Of Horse

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Stable Renovations for the Coming Year
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Stable Renovations for the Coming Year

It’s wintertime, and the cold weather is upon us, at least for the coming months. You’ve probably been busy riding as long as you can, and now it’s time to look inside at your stable and where your horse lives. Winter is a great time for renovations to make sure you and your horse are as comfortable as possible and that you get the most out of your stable area.

But what renovations are right for you? Well, that depends a lot on where you live, how you ride, and what you can afford. Much like renovating a home, there are a lot of decisions you need to make ahead of time.

Before you get started though, make sure that your stable is winterized and that you have the basics of maintenance covered. It’s no good to start a huge remodeling project only to find that your roof needs repairs or you don’t have enough feed laid up for the cold months ahead.

Once you are ready, here are some of the projects you might want to undertake for the coming year.

Outdoor Cleaning

Your stable probably already has running water, whether that is from a well or local lines if they are available. This is part of making sure that your horse always has fresh and clean water, especially in the winter, when dehydration can be a problem.

You probably also have a water heater, but if you don’t, this should be one of the first steps in winterizing your stable. It keeps drinking water from freezing, but it can also be a great asset to cleaning up for you and your horse.

One of the best renovations you can do is to add an outdoor shower for you, your horse, or one that can be used by both. This allows you to clean up thoroughly before heading back to the house, especially if you have been mucking out stalls or performing other messy chores. It can also serve as a great way to bathe your horse, a good bonding time for both of you.

Be careful of bathing your horse in the winter though, even if you have a water heater, unless your barn is also climate controlled.

Green Energy and HVAC Systems

If you do not have an HVAC system in your stable already, you may want to schedule a consultation with a professional to see if it is viable for your situation. If you live in a hotter climate or have colder winters, installing an HVAC system can make things go smoother all year long. The question becomes if it is both affordable and practical for you. This depends in part on how well insulated your stable is along with what your power source is.

A recent study recommends HVAC systems for stables if they are affordable. Of course, an HVAC system can potentially consume a lot of power, and you may need to upgrade your electrical circuit panels to handle it. This is one of the things a professional can advise you on. The other consideration is how much impact an HVAC system in your stable will have on the environment.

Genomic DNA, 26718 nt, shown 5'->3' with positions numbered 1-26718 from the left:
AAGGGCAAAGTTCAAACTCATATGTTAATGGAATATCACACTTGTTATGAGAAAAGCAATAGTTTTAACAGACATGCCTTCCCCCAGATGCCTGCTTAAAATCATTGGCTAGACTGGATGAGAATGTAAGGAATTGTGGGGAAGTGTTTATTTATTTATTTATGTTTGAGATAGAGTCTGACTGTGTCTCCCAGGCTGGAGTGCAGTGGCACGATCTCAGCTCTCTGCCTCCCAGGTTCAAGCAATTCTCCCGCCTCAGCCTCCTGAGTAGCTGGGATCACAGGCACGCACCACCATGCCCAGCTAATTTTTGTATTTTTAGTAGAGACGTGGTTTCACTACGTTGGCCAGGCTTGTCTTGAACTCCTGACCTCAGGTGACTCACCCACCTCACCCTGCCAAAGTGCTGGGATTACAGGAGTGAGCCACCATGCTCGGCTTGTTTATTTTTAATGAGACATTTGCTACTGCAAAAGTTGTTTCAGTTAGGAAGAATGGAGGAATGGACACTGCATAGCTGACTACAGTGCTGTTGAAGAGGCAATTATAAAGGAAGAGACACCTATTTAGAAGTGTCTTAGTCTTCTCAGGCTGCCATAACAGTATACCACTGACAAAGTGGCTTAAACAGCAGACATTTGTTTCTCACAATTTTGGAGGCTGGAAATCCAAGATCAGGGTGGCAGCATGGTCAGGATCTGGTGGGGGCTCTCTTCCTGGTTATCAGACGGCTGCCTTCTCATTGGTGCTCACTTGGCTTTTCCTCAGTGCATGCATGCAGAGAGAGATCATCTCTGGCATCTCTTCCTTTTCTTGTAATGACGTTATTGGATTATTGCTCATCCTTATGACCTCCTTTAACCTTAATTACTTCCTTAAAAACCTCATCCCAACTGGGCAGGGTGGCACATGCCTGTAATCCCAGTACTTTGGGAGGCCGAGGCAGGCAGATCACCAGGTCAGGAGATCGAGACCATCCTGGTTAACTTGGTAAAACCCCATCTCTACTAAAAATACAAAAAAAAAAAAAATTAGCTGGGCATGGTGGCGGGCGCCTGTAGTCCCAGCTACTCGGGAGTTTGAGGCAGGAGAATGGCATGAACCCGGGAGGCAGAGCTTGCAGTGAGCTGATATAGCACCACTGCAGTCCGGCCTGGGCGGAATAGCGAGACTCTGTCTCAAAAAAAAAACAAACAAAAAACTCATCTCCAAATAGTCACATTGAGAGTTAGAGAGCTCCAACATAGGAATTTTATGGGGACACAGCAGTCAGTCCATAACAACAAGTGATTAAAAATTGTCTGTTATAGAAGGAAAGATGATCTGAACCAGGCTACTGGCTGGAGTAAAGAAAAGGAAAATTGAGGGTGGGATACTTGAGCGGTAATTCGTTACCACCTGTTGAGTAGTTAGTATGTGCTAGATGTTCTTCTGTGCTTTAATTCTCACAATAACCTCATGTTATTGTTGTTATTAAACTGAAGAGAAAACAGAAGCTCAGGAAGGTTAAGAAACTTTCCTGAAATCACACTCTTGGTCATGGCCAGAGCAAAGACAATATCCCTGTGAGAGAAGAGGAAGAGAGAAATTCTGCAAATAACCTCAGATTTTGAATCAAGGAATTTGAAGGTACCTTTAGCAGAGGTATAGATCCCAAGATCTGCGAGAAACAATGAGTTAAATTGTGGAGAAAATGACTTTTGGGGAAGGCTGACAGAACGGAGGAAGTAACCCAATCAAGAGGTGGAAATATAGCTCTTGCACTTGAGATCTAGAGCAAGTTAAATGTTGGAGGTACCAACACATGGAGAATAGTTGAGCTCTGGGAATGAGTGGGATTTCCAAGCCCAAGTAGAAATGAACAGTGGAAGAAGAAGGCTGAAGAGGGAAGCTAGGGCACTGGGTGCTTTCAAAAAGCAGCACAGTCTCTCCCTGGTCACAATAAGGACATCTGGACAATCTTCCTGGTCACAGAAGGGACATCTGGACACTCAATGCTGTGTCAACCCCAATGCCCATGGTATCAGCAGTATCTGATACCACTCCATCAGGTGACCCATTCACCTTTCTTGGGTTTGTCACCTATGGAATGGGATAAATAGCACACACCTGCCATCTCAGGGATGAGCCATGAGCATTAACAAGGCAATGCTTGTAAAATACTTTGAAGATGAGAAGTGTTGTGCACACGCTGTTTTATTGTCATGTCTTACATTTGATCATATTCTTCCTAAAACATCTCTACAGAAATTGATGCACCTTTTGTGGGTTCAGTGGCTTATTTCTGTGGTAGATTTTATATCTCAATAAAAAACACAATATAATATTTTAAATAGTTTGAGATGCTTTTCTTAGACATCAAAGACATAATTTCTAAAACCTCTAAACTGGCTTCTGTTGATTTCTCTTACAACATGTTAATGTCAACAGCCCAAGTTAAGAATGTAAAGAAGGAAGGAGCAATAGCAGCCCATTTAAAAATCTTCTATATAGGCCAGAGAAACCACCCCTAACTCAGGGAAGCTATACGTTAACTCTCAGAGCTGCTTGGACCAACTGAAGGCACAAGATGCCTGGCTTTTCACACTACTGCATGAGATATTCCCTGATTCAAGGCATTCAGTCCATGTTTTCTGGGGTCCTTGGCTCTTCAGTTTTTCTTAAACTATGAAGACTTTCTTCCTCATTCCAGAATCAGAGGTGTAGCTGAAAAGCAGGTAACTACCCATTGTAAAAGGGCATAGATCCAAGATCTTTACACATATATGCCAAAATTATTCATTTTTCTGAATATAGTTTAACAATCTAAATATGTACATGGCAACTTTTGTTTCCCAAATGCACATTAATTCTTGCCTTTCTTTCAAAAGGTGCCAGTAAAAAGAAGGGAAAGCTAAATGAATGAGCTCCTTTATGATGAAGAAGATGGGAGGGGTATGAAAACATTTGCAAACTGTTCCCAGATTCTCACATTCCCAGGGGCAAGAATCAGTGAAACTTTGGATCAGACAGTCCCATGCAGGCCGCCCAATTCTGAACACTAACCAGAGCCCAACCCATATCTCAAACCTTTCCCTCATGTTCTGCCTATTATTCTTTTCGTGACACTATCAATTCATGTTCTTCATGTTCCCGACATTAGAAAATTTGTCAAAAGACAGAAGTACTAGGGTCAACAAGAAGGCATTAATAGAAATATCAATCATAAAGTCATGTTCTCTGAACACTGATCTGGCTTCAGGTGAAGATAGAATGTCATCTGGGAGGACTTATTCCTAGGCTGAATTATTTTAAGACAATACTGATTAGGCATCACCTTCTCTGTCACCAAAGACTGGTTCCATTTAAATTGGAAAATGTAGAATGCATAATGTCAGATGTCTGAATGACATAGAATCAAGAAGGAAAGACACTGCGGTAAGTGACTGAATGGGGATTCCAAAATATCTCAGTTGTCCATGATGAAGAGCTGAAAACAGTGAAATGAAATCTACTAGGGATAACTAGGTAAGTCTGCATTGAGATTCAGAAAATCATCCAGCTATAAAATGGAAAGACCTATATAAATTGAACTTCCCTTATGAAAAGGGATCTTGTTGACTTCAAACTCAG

Considering solar or wind power can make this renovation more expensive initially, but it can save you significant amounts of money in the long run. Lights, your water heater, and other electrical items can also run on alternative green energy sources. This can make your whole operation less expensive along with being eco-friendly.

Well-lit areas that are heated and cooled and other renovations can also help take away the winter blues, both for you and your horse.

Socialization and Group Housing

Horses, just like people and other pets, are social creatures, and if they cannot see their neighbors or interact with them from time to time, they can get depressed. This socialization tends to happen a lot less in the winter than it does in the summer, and even in peak seasons, socialization is important.

Of course, this is easier when the horses can simply be put in a corral or pasture together, and then put to bed in their stables. But when temperatures or outside weather is too hostile, this can be a challenge. So what’s the solution?

Sometimes this is a simple matter of renovating your stable so there are more windows or lower walls on the stalls so that horses can see each other and interact. In other cases, an open communal housing area might be a better answer, and removing stall walls or completely changing the look and style of your stable might be best.

No matter what way you choose to go, a new study from Nottingham Trent University shows that if your horse is not socialized, especially with its stablemates, it can become lonely and stressed out. Besides a more communal living setting, inviting guests to your stable can also help your horse feel better and elevate its mood.

Winter is here, and it might be the best time for you to rethink your stable and how it is set up, and determine how you can make it more comfortable for both you and your horse. Improving their mood through socialization, the addition of HVAC powered by green energy, and adding places to clean up for both you and your horse can all help make this next year the best one yet.

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